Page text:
Tag Archives: advertising

The Ad Industry is Metamorphosing

30 Jun

dreamstime_xs_83082522It was the best of times; it was the worst of times…” Most of us are familiar with the opening line from Charles Dickens in his epic work A Tale of Two Cities. Many marketers may even consider it an apt description of both the current state of the advertising industry and the challenges that they face in sustaining brand relevance and driving growth.

Phoenix risingSo, who will marketers count on to assist them with the tasks of deepening brand engagement with core target segments, revitalizing sales and profits in a low-growth environment and in differentiating their brands for competitive advantage?

Over the course of the last few years, many have opined on the viability of the ad agency model and what it portends for advertiser/ agency relationships going forward. And with good reason. Concerns cited include threats from non-traditional competitors such as management consulting and technology firms encroaching on their turf, talent recruitment and retention challenges and margin compression due to downward pressure on fees and expanded scopes of services.

It may be as some predict that management consulting firms will leverage their capabilities in the area of strategy and integration to pirate work from ad agencies and that ad-tech providers will enable marketers to take certain tasks in-house. The question remains, how will marketers adjust to this dynamic and the evolution of their agency networks to potentially include consulting, data and ad-tech firms? There are already very real challenges related to agency stewardship today due to under-resourced client marketing staffs.

The aforementioned challenges, combined with the rate of digitization and the emerging role of artificial intelligence occurring within the ad industry, certainly pose challenges for advertising agencies and could serve to lessen their stranglehold on the marketing and advertising sector. In a recent McKinsey article entitled; “The Global Forces Inspiring a New Narrative of Progress” the authors note that “disruption is accelerating.” They opine that this dynamic is raising serious concerns for many organizations relating to the question, “How long can their traditional sources of competitive advantage survive in the face of technological shifts?”

That said, in spite of these risk factors and other marketplace developments, ad agencies are doing just fine:

  • Agency holding companies have continued their aggressive acquisition drives, supporting both their horizontal and vertical integration strategies. While overall M&A activity is down from 2016 levels, WPP and Dentsu have consummated twenty acquisitions with a combined value of $700 million through the first 4 months of 2017. (Source: R3’s “State of Agency M&A report” for January – April, 2017).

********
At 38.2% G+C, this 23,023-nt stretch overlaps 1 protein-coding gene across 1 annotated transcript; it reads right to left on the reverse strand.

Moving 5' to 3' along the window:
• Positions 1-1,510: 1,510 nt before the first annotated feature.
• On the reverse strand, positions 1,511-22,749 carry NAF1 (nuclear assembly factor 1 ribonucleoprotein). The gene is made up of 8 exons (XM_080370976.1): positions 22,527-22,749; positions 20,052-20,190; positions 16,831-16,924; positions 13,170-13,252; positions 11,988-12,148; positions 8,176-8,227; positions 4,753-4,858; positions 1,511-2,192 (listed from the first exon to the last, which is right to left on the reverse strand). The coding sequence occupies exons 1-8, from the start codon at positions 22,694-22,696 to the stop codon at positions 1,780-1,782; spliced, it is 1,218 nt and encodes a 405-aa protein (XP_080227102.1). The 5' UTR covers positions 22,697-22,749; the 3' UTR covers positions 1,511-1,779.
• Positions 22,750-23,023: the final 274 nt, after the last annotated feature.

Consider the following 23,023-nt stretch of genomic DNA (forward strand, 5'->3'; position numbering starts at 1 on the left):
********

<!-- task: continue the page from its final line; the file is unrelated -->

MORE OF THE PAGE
• While down from 2016’s 5.7% growth rate, global ad spending is projected to grow 3.6% in 2017 (Source: Magna Global, June, 2017). Of note, this is higher than the International Monetary Fund’s projected increase for global GDP growth.
  • Even though 1Q17 Advertising Industry gross margins fell to 44.15%, the industry itself is healthy. For instance, within the services sector, the Advertising Industry achieved the highest gross margins, net margins, EBITDA margins and pre-tax margins for the quarter (Source: CSIMarket.com).
  • Some 86% of mid-sized ad agencies are confident that this year will be better than last in terms of profitable growth (Source: Society of Digital Agencies (SoDA) survey).

Importantly, since the demise of the “good ole days” of full-service agencies and the fifteen-percent commission remuneration model, agencies have demonstrated a unique ability to not only keep up with industry changes, but to take the lead from both a thought leadership and innovation perspective. They have been able to scale, attracting more clients and deeper talent pools, they have invested in emerging technologies to deal with increasingly complicated, data driven processes and to pioneer the use of algorithms and artificial intelligence to efficiently execute deliverables ranging from digital media investment to creative adaptations… all while dealing with evolving client expectations.

Further, it bears noting that the publicly traded holding companies; WPP, Omnicom Group, Publicis Groupe, Interpublic Group of Cos. and Dentsu, had combined estimated worldwide 2016 revenue levels of $60.7 billion (Source: Advertising Age, June 2017). When one considers the pre-dominance of the estimated billing process and agency remuneration schema that includes direct labor and overhead cost reimbursement plus guaranteed profit margins of 14% to 17% or more, one must also respect the financial clout that these publicly traded entities wield.

Is there a need for near-term belt tightening to offset softer 2017 ad spending levels? Yes. Do the holding companies need to consolidate agency brands and realign capabilities to boost the efficacy of their service delivery models and generate much needed efficiencies? Yes. Will agencies need to improve their talent recruitment and retention practices, across a diverse range of specialties? Yes. But no business is immune from these challenges, including management consultants, ad-tech platforms and publishers.